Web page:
After nearly nine years of combat, the official end of the war in Iraq has come.
More than one million U.S. troops served in Iraq, nearly 4,500 were killed, and 32,000 were wounded.
But, even as President Obama declares the war to be over, a different kind of battle is just beginning for the troops coming home.
Unemployment, says Paul Rieckhoff, founder and executive director of Iraq and Afghanistan Veterans of America, is the biggest challenge facing veterans as they return to the U.S. He saysthere's a 20 percent unemployment rate for members of his organization nationally, and in some states, such as Michigan, it's more than 30 percent.
"What is important for folks to realize is that, yes, the war is over, but the battles continues," Rieckhoff said on "The Early Show" Thursday. "Our veterans are coming home from multiple tours to the toughest economy in decades, so our message for folks around the holidays is, we need you to step up and support our veterans. Don't turn the page on Iraq just because they have pulled out. A great thing you can do is hire a vet. They are dynamic, they're strong and are incredible leaders, and can help at home just like they did overseas."
When servicemen and women return from war, Rieckhoff said, they need support from their entire community.
"They need a job. They need mental health support. They need family counseling sometimes, and they just need the entire community to really rally around them," he said. "We're really concerned as a veterans group that America is just going to move on and close the page and forget about us. And what we need all Americans to do right now is double down their efforts, don't let us repeat the mistakes of Vietnam, support your community-based nonprofits that are helping step up and support veteran groups and volunteer in your community. No matter how you feel about the war, we can all rally around these folks coming home, and that will set us all up for success."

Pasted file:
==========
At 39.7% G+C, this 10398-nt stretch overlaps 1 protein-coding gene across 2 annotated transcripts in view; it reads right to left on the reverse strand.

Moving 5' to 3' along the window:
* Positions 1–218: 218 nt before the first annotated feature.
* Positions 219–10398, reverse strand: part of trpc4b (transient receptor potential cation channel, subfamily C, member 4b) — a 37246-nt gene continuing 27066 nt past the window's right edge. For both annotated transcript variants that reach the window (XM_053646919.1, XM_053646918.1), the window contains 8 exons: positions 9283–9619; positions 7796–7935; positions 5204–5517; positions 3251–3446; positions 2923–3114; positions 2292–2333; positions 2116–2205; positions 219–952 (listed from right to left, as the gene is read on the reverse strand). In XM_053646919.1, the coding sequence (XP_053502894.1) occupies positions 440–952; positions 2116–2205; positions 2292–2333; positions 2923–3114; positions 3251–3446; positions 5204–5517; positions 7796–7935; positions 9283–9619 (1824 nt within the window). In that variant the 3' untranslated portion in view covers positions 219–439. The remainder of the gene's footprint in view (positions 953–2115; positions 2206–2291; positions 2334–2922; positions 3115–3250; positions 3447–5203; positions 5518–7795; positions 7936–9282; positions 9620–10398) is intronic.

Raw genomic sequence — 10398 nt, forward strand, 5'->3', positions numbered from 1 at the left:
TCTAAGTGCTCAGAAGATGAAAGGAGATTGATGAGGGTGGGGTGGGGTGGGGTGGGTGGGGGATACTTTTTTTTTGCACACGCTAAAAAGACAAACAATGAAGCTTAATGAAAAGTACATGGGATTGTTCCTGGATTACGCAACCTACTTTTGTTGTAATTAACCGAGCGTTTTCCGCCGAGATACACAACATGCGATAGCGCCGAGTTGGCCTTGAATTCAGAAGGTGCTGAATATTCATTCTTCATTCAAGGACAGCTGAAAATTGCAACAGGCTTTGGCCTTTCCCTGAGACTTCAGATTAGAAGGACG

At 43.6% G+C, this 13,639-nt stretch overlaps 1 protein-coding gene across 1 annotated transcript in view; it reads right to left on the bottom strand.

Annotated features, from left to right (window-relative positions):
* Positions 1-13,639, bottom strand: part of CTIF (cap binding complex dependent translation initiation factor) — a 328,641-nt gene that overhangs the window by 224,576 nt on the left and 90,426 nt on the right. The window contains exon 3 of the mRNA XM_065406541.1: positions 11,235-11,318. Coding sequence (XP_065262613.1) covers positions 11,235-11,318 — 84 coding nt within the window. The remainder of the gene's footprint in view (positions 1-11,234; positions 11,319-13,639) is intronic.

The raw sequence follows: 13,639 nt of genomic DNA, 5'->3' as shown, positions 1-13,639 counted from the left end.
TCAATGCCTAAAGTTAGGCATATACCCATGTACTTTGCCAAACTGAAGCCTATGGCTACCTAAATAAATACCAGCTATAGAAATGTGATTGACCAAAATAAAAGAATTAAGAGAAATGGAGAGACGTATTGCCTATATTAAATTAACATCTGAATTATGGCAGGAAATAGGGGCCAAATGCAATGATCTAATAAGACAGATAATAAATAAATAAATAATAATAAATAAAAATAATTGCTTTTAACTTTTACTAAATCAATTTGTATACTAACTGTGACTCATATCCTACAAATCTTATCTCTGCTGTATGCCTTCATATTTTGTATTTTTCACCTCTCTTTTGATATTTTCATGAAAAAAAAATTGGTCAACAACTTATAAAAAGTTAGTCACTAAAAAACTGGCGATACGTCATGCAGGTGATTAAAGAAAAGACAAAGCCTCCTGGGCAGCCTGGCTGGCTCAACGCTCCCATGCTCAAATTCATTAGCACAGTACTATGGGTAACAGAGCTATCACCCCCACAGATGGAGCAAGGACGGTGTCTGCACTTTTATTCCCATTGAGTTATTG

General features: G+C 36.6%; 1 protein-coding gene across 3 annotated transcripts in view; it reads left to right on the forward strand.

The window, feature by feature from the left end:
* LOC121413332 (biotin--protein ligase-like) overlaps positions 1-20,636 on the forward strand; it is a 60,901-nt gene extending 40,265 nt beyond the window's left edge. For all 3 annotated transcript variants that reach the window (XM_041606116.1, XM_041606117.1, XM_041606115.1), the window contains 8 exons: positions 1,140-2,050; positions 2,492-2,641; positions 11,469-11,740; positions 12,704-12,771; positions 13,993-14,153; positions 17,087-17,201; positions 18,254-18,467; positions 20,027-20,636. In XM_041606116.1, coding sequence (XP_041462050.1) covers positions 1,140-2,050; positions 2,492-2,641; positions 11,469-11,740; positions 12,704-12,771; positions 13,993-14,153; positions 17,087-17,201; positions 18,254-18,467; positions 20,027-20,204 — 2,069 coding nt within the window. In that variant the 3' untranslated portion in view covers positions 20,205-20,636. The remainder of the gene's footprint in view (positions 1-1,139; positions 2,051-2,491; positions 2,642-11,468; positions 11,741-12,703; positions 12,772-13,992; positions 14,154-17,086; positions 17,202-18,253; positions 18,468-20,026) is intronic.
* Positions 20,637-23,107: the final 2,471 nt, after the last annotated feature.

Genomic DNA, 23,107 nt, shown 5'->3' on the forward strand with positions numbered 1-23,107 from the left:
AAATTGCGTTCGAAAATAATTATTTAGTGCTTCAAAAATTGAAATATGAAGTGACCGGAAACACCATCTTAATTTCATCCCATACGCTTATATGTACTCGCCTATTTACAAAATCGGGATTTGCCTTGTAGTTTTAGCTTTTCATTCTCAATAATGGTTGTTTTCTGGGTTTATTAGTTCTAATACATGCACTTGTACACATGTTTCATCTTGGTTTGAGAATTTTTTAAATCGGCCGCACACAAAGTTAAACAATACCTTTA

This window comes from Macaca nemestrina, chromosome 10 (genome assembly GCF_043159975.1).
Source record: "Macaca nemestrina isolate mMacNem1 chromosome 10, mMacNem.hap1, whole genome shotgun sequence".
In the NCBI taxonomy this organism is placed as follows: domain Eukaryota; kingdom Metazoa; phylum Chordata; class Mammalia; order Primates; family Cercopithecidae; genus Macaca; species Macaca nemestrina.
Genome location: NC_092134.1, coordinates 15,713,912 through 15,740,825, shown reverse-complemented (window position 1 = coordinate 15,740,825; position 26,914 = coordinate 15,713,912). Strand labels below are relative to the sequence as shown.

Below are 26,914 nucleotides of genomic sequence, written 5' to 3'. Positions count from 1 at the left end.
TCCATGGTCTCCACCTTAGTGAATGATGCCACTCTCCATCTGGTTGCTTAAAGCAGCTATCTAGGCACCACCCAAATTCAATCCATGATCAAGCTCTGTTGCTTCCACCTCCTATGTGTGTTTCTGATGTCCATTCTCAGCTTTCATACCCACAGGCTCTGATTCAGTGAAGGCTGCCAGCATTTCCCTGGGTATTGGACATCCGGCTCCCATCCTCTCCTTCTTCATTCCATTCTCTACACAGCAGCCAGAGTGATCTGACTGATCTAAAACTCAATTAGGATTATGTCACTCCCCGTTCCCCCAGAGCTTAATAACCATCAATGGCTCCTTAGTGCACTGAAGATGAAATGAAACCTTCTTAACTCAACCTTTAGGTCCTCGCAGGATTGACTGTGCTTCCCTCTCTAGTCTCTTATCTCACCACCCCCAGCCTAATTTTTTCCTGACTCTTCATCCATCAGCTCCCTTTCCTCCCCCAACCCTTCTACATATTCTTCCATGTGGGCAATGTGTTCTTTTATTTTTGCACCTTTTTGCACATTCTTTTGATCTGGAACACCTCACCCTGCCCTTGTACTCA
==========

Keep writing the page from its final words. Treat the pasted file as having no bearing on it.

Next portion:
But the war may not be over for many American troops, since soldiers are called back to duty, often redeployed to places like Afghanistan, "Early Show" co-anchor Erica Hill remarked.
That's the "new normal" for military personnel, Rieckhoff said. "More than a million of them have served more than once. They continue to redeploy," he said.
One of the biggest concerns with that kind of stress is the rising suicide rate, Reickhoff said. "Last month in the Army, there were over 29 active duty suicides, just in the Army alone -- so there is tremendous mental health stress. There's a real family stress that continues year over year. And that's not going to go away with this new announcement."
But the U.S., Rieckhoff said, seems to have made an effort to discern policy from the people who go to war.
"We have learned to separate the war from the warriors," he said. "What Vietnam War vets came home to was so different than what we came home to, and that was a real national embarrassment (the way Vietnam vets were treated). I think we've turned that page, and now we see people supporting us in every way at the local level, and that is a good step forward. We have to keep up that momentum and we have got to try to make every day Veterans Day. That is our goal at IAVA, and I think the goal for all Americans, not just around holiday times, but the next few years as these struggles continue."